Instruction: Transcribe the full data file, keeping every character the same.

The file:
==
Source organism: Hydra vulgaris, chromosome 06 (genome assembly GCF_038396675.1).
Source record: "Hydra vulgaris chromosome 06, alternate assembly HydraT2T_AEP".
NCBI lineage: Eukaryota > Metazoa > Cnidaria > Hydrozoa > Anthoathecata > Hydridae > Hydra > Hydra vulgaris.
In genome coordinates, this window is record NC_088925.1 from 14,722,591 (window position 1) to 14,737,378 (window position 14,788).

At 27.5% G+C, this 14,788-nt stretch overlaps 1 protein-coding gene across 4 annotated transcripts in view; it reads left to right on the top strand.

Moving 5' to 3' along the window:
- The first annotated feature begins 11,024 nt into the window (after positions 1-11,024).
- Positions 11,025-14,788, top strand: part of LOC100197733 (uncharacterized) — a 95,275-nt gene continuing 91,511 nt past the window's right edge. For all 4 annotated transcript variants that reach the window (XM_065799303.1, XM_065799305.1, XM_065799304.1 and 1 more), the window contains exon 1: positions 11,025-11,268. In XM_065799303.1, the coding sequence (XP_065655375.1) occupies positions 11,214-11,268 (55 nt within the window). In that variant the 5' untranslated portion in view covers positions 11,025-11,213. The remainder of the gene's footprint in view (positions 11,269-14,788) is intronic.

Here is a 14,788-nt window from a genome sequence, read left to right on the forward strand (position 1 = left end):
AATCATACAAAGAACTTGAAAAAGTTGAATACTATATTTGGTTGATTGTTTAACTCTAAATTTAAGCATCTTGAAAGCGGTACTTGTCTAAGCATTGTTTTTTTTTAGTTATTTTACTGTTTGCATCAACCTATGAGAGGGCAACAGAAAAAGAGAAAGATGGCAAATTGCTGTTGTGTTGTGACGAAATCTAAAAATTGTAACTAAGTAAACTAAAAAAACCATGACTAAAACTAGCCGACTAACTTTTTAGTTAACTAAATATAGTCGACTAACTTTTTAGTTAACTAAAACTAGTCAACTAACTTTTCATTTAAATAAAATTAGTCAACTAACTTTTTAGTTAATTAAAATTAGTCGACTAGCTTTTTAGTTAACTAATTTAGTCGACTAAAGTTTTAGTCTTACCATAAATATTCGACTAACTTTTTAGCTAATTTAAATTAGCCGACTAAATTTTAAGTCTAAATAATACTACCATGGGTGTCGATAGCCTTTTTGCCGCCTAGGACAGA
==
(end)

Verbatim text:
Source organism: Hydra vulgaris, chromosome 06 (genome assembly GCF_038396675.1).
Source record: "Hydra vulgaris chromosome 06, alternate assembly HydraT2T_AEP".
NCBI lineage: Eukaryota > Metazoa > Cnidaria > Hydrozoa > Anthoathecata > Hydridae > Hydra > Hydra vulgaris.
In genome coordinates, this window is record NC_088925.1 from 14,722,591 (window position 1) to 14,737,378 (window position 14,788).

At 27.5% G+C, this 14,788-nt stretch overlaps 1 protein-coding gene across 4 annotated transcripts in view; it reads left to right on the top strand.

Moving 5' to 3' along the window:
- The first annotated feature begins 11,024 nt into the window (after positions 1-11,024).
- Positions 11,025-14,788, top strand: part of LOC100197733 (uncharacterized) — a 95,275-nt gene continuing 91,511 nt past the window's right edge. For all 4 annotated transcript variants that reach the window (XM_065799303.1, XM_065799305.1, XM_065799304.1 and 1 more), the window contains exon 1: positions 11,025-11,268. In XM_065799303.1, the coding sequence (XP_065655375.1) occupies positions 11,214-11,268 (55 nt within the window). In that variant the 5' untranslated portion in view covers positions 11,025-11,213. The remainder of the gene's footprint in view (positions 11,269-14,788) is intronic.

Here is a 14,788-nt window from a genome sequence, read left to right on the forward strand (position 1 = left end):
AATCATACAAAGAACTTGAAAAAGTTGAATACTATATTTGGTTGATTGTTTAACTCTAAATTTAAGCATCTTGAAAGCGGTACTTGTCTAAGCATTGTTTTTTTTTAGTTATTTTACTGTTTGCATCAACCTATGAGAGGGCAACAGAAAAAGAGAAAGATGGCAAATTGCTGTTGTGTTGTGACGAAATCTAAAAATTGTAACTAAGTAAACTAAAAAAACCATGACTAAAACTAGCCGACTAACTTTTTAGTTAACTAAATATAGTCGACTAACTTTTTAGTTAACTAAAACTAGTCAACTAACTTTTCATTTAAATAAAATTAGTCAACTAACTTTTTAGTTAATTAAAATTAGTCGACTAGCTTTTTAGTTAACTAATTTAGTCGACTAAAGTTTTAGTCTTACCATAAATATTCGACTAACTTTTTAGCTAATTTAAATTAGCCGACTAAATTTTAAGTCTAAATAATACTACCATGGGTGTCGATAGCCTTTTTGCCGCCTAGGACAGA